“California needs federal support in dealing with transnational criminal organizations. What we don’t need is Jeff Sessions going after grandma’s medicinal marijuana.”
The most recent candidate to join the presidential race is John Hickenlooper, former Governor of Colorado.
While he previously opposed the groundbreaking decriminalization of cannabis in Denver, his attitude towards cannabis appears to be more go-with-the-flow as he recognizes changing public opinion. He signed a bill in 2014 to spend $9 million in medical marijuana research. He also was one of the dozen governors who signed a letter pushing Congress to pass the STATES Act.
Washington state governor Jay Inslee officially announced his campaign at the beginning of this month. In his recent speech, he noted that Washington has already legalized marijuana and declared it time for the rest of the nation to follow.
Although he initially opposed legalization, he has taken a strong supportive stance over the years. At the beginning of this year, he announced his plans to expunge the prior cannabis records of thousands of people.
Amy Klobuchar, a Minnesota senator, announced her campaign last month. She has never brought any cannabis legislation to the table, although she has signed other bills brought forth by her colleagues.
While she hasn’t spoken much on the issue of cannabis reform, her website states, “I have opposed efforts to roll back the Obama Administration policy that the federal government would not interfere with state laws legalizing marijuana,” and says she cosponsored legislation pushing for better regulation of and more research into marijuana.
Vermont Senator Bernie Sanders announced he is running for president in February, and his stance on marijuana remains an important part of his campaign this time around. He has been an outspoken supporter of marijuana reform for years, with cosponsorships for medical marijuana legislation dating back decades ago.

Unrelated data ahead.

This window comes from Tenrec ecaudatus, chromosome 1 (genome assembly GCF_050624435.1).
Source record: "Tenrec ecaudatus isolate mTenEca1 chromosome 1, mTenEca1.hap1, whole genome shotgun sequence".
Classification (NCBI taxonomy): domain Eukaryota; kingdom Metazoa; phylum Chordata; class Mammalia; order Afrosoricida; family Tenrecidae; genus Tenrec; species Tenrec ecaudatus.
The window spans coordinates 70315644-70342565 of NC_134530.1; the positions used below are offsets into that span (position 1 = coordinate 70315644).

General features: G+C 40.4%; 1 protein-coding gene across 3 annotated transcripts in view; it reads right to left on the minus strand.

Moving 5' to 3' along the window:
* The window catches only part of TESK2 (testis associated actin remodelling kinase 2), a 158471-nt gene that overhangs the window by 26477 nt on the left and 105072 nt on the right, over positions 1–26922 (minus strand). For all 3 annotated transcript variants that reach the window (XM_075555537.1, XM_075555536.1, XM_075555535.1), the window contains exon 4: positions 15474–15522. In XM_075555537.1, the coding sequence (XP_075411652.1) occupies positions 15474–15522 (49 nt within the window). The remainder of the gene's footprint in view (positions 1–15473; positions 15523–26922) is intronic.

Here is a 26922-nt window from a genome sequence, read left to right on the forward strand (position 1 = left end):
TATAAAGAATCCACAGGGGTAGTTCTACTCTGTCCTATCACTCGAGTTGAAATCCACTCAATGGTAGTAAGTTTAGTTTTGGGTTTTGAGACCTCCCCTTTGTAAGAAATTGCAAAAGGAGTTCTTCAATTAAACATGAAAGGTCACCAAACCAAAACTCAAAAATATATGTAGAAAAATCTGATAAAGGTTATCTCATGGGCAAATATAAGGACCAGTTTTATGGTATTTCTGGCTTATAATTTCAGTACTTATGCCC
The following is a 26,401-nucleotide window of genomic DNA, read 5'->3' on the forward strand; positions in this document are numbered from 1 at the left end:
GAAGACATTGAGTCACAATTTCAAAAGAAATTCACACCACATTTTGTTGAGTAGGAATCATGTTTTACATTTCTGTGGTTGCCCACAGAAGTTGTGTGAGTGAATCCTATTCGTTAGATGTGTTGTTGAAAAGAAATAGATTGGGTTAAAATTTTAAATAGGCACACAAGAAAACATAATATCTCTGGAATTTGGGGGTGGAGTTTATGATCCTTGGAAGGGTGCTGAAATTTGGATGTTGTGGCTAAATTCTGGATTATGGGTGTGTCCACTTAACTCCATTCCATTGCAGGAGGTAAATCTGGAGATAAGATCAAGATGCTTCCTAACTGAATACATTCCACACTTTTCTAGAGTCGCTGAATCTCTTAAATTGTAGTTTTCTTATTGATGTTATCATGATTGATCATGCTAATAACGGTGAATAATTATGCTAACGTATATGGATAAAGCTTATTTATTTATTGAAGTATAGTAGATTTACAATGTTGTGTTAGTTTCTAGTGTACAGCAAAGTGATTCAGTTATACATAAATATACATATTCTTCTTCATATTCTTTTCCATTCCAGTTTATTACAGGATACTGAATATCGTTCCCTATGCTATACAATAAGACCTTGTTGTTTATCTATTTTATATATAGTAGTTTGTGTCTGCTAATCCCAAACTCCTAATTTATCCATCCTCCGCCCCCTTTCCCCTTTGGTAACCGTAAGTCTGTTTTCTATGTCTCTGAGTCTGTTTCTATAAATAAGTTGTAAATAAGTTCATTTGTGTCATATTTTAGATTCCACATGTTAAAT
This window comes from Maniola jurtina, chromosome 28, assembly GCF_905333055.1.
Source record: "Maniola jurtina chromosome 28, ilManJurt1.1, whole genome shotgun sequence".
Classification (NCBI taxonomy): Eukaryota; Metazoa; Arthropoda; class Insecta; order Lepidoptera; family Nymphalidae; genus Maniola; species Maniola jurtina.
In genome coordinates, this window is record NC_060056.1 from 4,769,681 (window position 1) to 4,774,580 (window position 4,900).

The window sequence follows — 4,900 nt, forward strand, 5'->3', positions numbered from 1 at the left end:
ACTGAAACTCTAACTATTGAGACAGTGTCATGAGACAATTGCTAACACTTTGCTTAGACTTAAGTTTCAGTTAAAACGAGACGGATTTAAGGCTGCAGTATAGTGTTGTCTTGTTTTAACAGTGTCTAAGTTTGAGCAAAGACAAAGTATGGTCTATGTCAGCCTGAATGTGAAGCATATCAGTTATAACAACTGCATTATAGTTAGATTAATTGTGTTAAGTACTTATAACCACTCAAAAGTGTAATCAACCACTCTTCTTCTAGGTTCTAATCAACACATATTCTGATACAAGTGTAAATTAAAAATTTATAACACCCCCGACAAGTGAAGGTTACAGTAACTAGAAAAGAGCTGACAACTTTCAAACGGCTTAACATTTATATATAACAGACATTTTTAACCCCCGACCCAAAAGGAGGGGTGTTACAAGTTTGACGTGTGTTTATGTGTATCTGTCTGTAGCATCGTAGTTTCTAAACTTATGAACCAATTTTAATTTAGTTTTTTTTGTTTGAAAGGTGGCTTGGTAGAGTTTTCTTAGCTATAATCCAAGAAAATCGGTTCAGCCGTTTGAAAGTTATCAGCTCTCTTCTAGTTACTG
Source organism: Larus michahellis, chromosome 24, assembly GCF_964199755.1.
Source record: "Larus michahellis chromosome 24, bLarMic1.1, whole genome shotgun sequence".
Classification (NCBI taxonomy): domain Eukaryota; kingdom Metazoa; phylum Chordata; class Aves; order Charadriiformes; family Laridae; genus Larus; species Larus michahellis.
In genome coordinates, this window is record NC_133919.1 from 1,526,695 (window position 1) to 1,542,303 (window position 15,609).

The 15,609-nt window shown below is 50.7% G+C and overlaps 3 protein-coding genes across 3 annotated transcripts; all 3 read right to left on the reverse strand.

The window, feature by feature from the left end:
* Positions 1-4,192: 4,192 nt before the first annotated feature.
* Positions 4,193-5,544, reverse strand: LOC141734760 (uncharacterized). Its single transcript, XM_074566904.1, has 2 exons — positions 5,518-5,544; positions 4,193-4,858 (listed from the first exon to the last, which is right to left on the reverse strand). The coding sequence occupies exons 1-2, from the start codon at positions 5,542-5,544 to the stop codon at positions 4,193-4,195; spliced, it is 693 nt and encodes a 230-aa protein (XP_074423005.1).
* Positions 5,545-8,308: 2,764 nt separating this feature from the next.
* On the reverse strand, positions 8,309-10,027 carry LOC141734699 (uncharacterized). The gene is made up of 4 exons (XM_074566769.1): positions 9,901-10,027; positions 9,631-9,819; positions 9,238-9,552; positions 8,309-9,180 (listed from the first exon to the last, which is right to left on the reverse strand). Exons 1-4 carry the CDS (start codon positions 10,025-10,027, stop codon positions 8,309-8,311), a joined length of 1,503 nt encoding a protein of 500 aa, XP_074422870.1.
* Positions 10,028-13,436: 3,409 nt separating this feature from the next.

In 2015, Sanders said,
“States should have the right to regulate marijuana the same way that state and local laws now govern the sale of alcohol and tobacco. And among other things, that means that recognized businesses in states that have legalized marijuana should be fully able to use the banking system without fear of federal prosecution.”
Elizabeth Warren officially declared she’s running for president in February. She was a lead sponsor in the 2018 STATES Act pushing for amendments to the Controlled Substances Act to exclude marijuana from interference by federal law. She has also cosponsored a number of cannabis reform bills.
She took to Twitter on 4/20 last year to say that the “federal government needs to get out of the business of outlawing marijuana.”
The Future of Cannabis in the United States
With all of the declared Democratic presidential candidates in support of legalizing marijuana, reform will be an important issue for the upcoming elections.
“While it is uncertain whether a comprehensive bill that ends federal prohibition will get a vote this year, it seems likely that at least one of them will get a hearing this session,” Morgan Fox of the National Cannabis Industry Association (NCIA) told us. “It is also possible that we will see a more narrowly tailored bill such as the SAFE Banking Act approved. The conversation is definitely moving in the right direction and momentum is building, so the future looks bright.”